Two Seaford business ventures moving ahead

By Glenn Rolfe
Posted 5/25/22

SEAFORD — Economic progress reached preliminary phases Tuesday, as City Council approved plans for two projects in business campuses.

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Two Seaford business ventures moving ahead

Posted

SEAFORD — Economic progress reached preliminary phases Tuesday, as City Council approved plans for two projects in business campuses.

KRM Seaford LLC’s preliminary site plan review for two 70,000-square-foot, one-story buildings were sanctioned — the first structures scheduled on KRM’s property in the new Western Sussex Business Campus.

By a 5-0 vote, council also approved a sketched site plan review submitted by MS Property Group LLC for two 9,960-square-foot flexible warehouse spaces, with room for up to six tenants per building, in the Ross Business Park.

“Both of these projects are great projects for Seaford,” said Mayor David Genshaw.

On May 5, the city’s Planning & Zoning Commission granted approval for both requests. Plans will come back through P&Z and City Council for final approval.

Jonathan D. Richard, an engineer with the Becker Morgan Group, offered city leaders a peek at KRM’s upscale design via a rendering of the bricks-and-mortar buildings at the developer’s Stevensville, Maryland, facility.

“This is a huge building. That has not happened in Seaford in a long time. We’ve had pictures, and we’ve had a vision, but to see it actually coming to be is a big deal,” said Mayor Genshaw. “We’ve been talking about this and showing KRM pictures for so many years. I think these guys are ready to roll.”

KRM’s project meets size requirements for light industrial zoning and will require subsequent approvals from the state fire marshal and the Sussex Conservation District, as well as get its engineering/stormwater system cleared, Seaford’s business official Michael Bailey said.

Groundbreaking for the Western Sussex Business Campus occurred in April 2021, shortly after Amazon announced a month earlier its plans to base a distribution center there. Based in a former DuPont warehouse, it has begun operation with a coverage zone that spans Denton, Maryland, to Long Neck and from Milford to Salisbury, Maryland.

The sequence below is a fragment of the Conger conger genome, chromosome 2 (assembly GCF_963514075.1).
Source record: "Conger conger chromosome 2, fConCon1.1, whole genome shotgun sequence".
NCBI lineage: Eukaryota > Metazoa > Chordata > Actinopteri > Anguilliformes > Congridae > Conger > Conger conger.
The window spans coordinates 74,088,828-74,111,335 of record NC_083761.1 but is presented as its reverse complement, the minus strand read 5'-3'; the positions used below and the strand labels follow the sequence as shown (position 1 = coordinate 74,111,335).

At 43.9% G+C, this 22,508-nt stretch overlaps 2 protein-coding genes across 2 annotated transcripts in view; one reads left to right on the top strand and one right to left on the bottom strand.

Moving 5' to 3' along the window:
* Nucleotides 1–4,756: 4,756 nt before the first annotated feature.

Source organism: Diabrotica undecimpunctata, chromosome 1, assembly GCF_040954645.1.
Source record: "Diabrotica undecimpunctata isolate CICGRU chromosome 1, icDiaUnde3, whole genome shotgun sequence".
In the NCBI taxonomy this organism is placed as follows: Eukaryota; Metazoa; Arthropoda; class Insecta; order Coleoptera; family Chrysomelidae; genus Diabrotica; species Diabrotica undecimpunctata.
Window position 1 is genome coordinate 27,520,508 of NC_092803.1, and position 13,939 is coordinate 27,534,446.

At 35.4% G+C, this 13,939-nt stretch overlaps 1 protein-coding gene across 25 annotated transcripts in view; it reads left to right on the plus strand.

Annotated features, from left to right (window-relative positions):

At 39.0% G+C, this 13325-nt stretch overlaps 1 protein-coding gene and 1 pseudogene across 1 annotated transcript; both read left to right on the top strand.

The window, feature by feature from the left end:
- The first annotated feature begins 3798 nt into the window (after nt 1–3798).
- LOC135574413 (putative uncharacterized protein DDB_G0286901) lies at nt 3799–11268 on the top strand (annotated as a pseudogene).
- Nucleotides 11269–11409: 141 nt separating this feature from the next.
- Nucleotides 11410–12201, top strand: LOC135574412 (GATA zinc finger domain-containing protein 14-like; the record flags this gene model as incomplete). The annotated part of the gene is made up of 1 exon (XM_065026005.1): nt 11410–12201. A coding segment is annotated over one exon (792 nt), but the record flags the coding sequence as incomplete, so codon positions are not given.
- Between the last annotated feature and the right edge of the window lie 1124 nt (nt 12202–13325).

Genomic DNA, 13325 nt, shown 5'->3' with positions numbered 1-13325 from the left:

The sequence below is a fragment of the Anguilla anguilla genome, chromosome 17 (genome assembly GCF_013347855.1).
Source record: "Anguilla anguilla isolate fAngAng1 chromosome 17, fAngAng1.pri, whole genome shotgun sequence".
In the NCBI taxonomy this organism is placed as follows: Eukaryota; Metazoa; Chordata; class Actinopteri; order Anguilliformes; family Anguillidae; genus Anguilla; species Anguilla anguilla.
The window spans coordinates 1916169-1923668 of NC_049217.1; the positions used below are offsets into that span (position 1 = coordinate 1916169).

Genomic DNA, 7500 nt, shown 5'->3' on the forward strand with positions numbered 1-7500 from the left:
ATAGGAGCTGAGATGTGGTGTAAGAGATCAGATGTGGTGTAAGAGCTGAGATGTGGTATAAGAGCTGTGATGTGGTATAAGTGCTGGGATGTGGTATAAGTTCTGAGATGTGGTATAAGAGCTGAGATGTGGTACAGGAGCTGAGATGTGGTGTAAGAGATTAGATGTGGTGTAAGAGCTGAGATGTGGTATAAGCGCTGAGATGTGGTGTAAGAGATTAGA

Also in 2021, the city entered into an agreement with Chestertown, Maryland-based KRM Development for 44 acres in the 100-plus acre campus, along Herring Run and Ross Station roads.

Located on Opportunity Drive, KRM’s presence in Seaford is expected to create hundreds of job opportunities.

“Seaford has not had a 70,000-square-foot, brand-new building built here in many years. It’s a visible sign that things are changing in a positive way. I’m excited for jobs that are potentially on their way to Seaford,” said Mayor Genshaw, adding that KRM has developed 85 acres at its Stevensville facility.

In fall 2020, city officials pitched the business campus proposal to Sussex County Council. That December, the county pledged a maximum $1.88 million over several fiscal years. The city is contributing $600,000, with additional considerations in its fiscal year 2022 budget.

Further, Delaware’s General Assembly, via bond bill appropriations, provided $350,000 toward the campus. Seaford leaders are seeking more state funding in the 2023 bond bill.

Mayor Genshaw extended thanks to city councils and leadership dating back several decades, as well as to the county and state.

“This is a 30-plus-year overnight success. Lots of people have been a part of this,” he said. “We’re blessed to be standing on the 1-yard line to carry it over. … For me, it is important that people understand, yes, the city of Seaford has got a lot involved in this, but without Mike Vincent and the Sussex County Council having a vision for a Western Sussex Business Campus and (being) willing to partner with us in this, this would not have happened.

“And the state, through the bond bill but also through the Transportation Infrastructure (Investment) Fund. That is how we funded the entrance, which was $1 million-plus.”

This is an expensive investment, the mayor noted. “All of us have spent ($3 million to $4 million), and to this point, nothing has really happened. We have infrastructure, yes. But there are no jobs yet. It’s a huge upfront investment for a very long-term, future gain,” the mayor said.